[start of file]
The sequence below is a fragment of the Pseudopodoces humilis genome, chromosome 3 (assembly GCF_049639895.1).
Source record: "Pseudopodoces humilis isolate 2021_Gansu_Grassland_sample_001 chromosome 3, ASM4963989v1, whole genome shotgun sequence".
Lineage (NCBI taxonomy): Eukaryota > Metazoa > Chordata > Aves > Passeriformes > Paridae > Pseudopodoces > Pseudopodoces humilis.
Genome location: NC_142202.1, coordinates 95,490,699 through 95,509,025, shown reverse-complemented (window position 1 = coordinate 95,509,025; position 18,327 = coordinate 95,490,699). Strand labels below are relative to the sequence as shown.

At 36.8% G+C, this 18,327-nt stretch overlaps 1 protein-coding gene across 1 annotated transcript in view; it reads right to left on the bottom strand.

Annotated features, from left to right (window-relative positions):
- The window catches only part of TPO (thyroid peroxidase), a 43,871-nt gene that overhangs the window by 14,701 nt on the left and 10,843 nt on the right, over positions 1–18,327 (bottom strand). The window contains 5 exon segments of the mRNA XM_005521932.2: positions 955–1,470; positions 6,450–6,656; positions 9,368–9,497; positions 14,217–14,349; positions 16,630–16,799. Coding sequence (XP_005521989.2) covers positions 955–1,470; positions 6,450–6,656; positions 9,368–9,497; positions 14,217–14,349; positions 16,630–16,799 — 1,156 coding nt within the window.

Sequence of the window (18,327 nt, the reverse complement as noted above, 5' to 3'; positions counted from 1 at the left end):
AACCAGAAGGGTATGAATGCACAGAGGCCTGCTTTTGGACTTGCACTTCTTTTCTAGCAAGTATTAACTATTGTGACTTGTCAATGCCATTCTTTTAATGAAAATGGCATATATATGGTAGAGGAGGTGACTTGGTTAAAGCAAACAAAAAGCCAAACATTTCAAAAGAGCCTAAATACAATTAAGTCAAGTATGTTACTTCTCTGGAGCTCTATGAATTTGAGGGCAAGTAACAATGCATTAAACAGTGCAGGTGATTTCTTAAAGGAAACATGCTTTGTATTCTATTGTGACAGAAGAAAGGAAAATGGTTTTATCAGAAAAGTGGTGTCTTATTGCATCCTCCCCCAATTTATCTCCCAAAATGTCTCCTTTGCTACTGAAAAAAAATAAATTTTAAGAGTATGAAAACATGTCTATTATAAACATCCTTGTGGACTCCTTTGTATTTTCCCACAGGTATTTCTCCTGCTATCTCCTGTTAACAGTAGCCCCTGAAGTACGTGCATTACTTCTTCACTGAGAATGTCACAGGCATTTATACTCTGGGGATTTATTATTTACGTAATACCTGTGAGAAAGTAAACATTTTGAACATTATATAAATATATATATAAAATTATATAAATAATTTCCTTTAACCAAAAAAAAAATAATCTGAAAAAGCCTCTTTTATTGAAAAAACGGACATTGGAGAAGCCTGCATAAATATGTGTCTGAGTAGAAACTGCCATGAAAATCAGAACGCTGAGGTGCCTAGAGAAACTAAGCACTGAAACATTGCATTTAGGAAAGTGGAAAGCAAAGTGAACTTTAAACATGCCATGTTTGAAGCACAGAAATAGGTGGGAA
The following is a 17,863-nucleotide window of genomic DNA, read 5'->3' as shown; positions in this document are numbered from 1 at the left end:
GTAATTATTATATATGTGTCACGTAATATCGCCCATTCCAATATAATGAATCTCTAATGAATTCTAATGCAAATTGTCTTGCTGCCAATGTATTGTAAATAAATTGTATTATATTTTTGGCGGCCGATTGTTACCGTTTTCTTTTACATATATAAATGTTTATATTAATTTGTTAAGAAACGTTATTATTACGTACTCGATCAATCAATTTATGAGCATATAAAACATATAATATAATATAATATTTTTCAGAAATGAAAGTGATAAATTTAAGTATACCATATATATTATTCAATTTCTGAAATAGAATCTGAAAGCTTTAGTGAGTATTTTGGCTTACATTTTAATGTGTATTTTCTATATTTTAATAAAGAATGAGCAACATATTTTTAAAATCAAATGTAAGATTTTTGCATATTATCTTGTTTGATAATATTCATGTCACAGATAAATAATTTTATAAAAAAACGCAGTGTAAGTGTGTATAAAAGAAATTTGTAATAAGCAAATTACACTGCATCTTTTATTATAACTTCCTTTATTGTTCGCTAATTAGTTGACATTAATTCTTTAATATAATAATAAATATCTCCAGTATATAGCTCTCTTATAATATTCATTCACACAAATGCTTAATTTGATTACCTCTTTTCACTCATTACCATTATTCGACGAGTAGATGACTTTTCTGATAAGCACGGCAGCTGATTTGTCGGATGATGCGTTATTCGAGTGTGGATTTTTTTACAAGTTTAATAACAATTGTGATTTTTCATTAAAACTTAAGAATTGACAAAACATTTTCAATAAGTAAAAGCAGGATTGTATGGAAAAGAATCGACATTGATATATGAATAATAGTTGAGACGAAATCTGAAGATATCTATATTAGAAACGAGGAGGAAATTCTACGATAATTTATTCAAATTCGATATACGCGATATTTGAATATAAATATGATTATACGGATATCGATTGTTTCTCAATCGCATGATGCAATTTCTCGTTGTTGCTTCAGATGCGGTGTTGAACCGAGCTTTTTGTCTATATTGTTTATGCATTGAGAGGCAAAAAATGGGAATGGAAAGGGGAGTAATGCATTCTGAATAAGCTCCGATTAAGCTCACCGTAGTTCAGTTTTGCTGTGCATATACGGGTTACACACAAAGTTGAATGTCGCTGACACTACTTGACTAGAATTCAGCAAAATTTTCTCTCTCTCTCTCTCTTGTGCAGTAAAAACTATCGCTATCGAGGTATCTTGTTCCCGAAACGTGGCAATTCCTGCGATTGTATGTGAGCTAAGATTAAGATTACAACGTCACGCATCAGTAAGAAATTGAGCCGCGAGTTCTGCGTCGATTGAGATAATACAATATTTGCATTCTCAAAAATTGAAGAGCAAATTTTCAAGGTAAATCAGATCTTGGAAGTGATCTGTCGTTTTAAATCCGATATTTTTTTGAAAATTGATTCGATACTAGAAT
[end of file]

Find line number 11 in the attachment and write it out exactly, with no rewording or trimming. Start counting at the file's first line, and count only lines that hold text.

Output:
GTAATTATTATATATGTGTCACGTAATATCGCCCATTCCAATATAATGAATCTCTAATGAATTCTAATGCAAATTGTCTTGCTGCCAATGTATTGTAAATAAATTGTATTATATTTTTGGCGGCCGATTGTTACCGTTTTCTTTTACATATATAAATGTTTATATTAATTTGTTAAGAAACGTTATTATTACGTACTCGATCAATCAATTTATGAGCATATAAAACATATAATATAATATAATATTTTTCAGAAATGAAAGTGATAAATTTAAGTATACCATATATATTATTCAATTTCTGAAATAGAATCTGAAAGCTTTAGTGAGTATTTTGGCTTACATTTTAATGTGTATTTTCTATATTTTAATAAAGAATGAGCAACATATTTTTAAAATCAAATGTAAGATTTTTGCATATTATCTTGTTTGATAATATTCATGTCACAGATAAATAATTTTATAAAAAAACGCAGTGTAAGTGTGTATAAAAGAAATTTGTAATAAGCAAATTACACTGCATCTTTTATTATAACTTCCTTTATTGTTCGCTAATTAGTTGACATTAATTCTTTAATATAATAATAAATATCTCCAGTATATAGCTCTCTTATAATATTCATTCACACAAATGCTTAATTTGATTACCTCTTTTCACTCATTACCATTATTCGACGAGTAGATGACTTTTCTGATAAGCACGGCAGCTGATTTGTCGGATGATGCGTTATTCGAGTGTGGATTTTTTTACAAGTTTAATAACAATTGTGATTTTTCATTAAAACTTAAGAATTGACAAAACATTTTCAATAAGTAAAAGCAGGATTGTATGGAAAAGAATCGACATTGATATATGAATAATAGTTGAGACGAAATCTGAAGATATCTATATTAGAAACGAGGAGGAAATTCTACGATAATTTATTCAAATTCGATATACGCGATATTTGAATATAAATATGATTATACGGATATCGATTGTTTCTCAATCGCATGATGCAATTTCTCGTTGTTGCTTCAGATGCGGTGTTGAACCGAGCTTTTTGTCTATATTGTTTATGCATTGAGAGGCAAAAAATGGGAATGGAAAGGGGAGTAATGCATTCTGAATAAGCTCCGATTAAGCTCACCGTAGTTCAGTTTTGCTGTGCATATACGGGTTACACACAAAGTTGAATGTCGCTGACACTACTTGACTAGAATTCAGCAAAATTTTCTCTCTCTCTCTCTCTTGTGCAGTAAAAACTATCGCTATCGAGGTATCTTGTTCCCGAAACGTGGCAATTCCTGCGATTGTATGTGAGCTAAGATTAAGATTACAACGTCACGCATCAGTAAGAAATTGAGCCGCGAGTTCTGCGTCGATTGAGATAATACAATATTTGCATTCTCAAAAATTGAAGAGCAAATTTTCAAGGTAAATCAGATCTTGGAAGTGATCTGTCGTTTTAAATCCGATATTTTTTTGAAAATTGATTCGATACTAGAAT